Latest in Gear

Image credit: Patrick T. Fallon / Bloomberg via Getty Images

Hackers break into Samsung Smartcam again

After publishing the first exploits at DEFCON 22, the device giant fixed all the old vulnerabilities but one.
758 Shares
Share
Tweet
Share
Save

Sponsored Links

Patrick T. Fallon / Bloomberg via Getty Images

Samsung's SmartCam has fit into users' DIY surveillance setups for years thanks to its smartphone control and local (non-cloud) storage. But at last August's DEFCON 22 security conference, members of the hacking blog Exploiteers listed exploits for the networked camera that allowed remote camera execution and let them change the administrator's password. Rather than fix it, Samsung ripped out the accessible web interface and forced users to run their SmartCams through the device giant's SmartCloud website. So, like good little hackers, Exploiteers broke into the camera again with a different exploit.

Samsung had patched the original vulnerabilities but left one set of scripts untouched: The php files which provide firmware updates via the camera's "iWatch" webcam monitoring service. Those scripts have a command injection bug allowing a user without admin privileges to allow root remote command execution. Exploiteers helpfully provided a technical writeup explaining how to do it, fix the vulnerability and even re-enable the web interface.

Update: Samsung shared the following statement in regards to the hack:

It was recently discovered that the Samsung SmartCam SNH-1011 security cameras contain a code execution vulnerability that could allow hackers to gain root access and take full control of them. Upon further inspection, the web server running on this device hosted a PHP script related to a 3rd party service. This vulnerability only affects the SNH-1011 model, and will be removed in an upcoming firmware update.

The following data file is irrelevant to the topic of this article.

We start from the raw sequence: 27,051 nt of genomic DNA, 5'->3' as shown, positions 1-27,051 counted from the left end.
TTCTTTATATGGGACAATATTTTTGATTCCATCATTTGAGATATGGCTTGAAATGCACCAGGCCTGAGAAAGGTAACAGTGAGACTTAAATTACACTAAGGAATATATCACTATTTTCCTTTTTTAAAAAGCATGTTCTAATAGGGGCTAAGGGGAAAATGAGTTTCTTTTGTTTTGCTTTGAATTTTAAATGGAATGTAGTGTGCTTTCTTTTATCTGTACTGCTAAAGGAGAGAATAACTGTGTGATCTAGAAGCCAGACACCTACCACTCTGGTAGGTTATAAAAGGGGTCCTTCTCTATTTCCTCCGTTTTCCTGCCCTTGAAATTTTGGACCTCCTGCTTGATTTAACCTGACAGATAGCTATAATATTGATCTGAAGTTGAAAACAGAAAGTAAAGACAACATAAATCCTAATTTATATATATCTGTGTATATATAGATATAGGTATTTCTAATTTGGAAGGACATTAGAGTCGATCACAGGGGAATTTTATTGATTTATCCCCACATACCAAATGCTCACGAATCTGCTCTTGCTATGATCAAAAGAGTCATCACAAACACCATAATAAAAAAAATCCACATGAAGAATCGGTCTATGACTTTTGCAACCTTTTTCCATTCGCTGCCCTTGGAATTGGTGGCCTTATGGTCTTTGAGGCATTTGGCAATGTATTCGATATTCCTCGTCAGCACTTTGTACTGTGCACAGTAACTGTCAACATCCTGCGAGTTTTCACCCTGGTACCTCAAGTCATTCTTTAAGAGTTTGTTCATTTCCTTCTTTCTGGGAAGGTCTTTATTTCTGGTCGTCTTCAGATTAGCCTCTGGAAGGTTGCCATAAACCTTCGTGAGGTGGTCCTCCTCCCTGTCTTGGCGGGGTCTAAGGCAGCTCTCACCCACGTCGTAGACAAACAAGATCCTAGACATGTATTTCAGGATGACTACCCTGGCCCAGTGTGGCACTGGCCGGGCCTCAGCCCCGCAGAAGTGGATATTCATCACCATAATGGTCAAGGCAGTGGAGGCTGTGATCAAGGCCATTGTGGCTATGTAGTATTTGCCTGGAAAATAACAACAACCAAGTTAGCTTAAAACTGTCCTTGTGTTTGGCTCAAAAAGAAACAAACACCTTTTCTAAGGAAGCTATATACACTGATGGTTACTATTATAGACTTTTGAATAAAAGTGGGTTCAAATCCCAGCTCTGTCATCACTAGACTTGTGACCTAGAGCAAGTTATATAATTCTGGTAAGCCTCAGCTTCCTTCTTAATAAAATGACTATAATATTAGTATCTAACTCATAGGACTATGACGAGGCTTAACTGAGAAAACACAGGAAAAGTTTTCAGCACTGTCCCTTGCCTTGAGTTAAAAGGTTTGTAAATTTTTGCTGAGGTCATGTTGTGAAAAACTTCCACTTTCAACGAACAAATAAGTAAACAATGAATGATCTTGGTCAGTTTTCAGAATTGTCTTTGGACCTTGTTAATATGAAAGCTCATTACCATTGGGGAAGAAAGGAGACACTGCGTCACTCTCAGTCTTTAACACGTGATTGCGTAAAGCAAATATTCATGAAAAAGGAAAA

As a result, we are taking every precaution to prevent additional issues with products in the SmartCam line. As a reminder, it is best practice for consumers to ensure their home networks are protected with passwords that are complex and regularly updated.

All products recommended by Engadget are selected by our editorial team, independent of our parent company. Some of our stories include affiliate links. If you buy something through one of these links, we may earn an affiliate commission.
Comment
Comments
Share
758 Shares
Share
Tweet
Share
Save

Popular on Engadget

Engadget's 2019 Back-to-School Guide

Engadget's 2019 Back-to-School Guide

View
B&H sale cuts up to $350 off Apple's 2019 iMacs

B&H sale cuts up to $350 off Apple's 2019 iMacs

View
NVIDIA's latest GPU drivers pack a speed boost for 'Apex Legends'

NVIDIA's latest GPU drivers pack a speed boost for 'Apex Legends'

View
The latest 'Fortnite' weapon lets you drop heavy stuff on opponents’ heads

The latest 'Fortnite' weapon lets you drop heavy stuff on opponents’ heads

View
ThinkPad X1 Carbon review (2019): Sometimes it’s good to be boring

ThinkPad X1 Carbon review (2019): Sometimes it’s good to be boring

View

From around the web

Page 1Page 1ear iconeye iconFill 23text filevr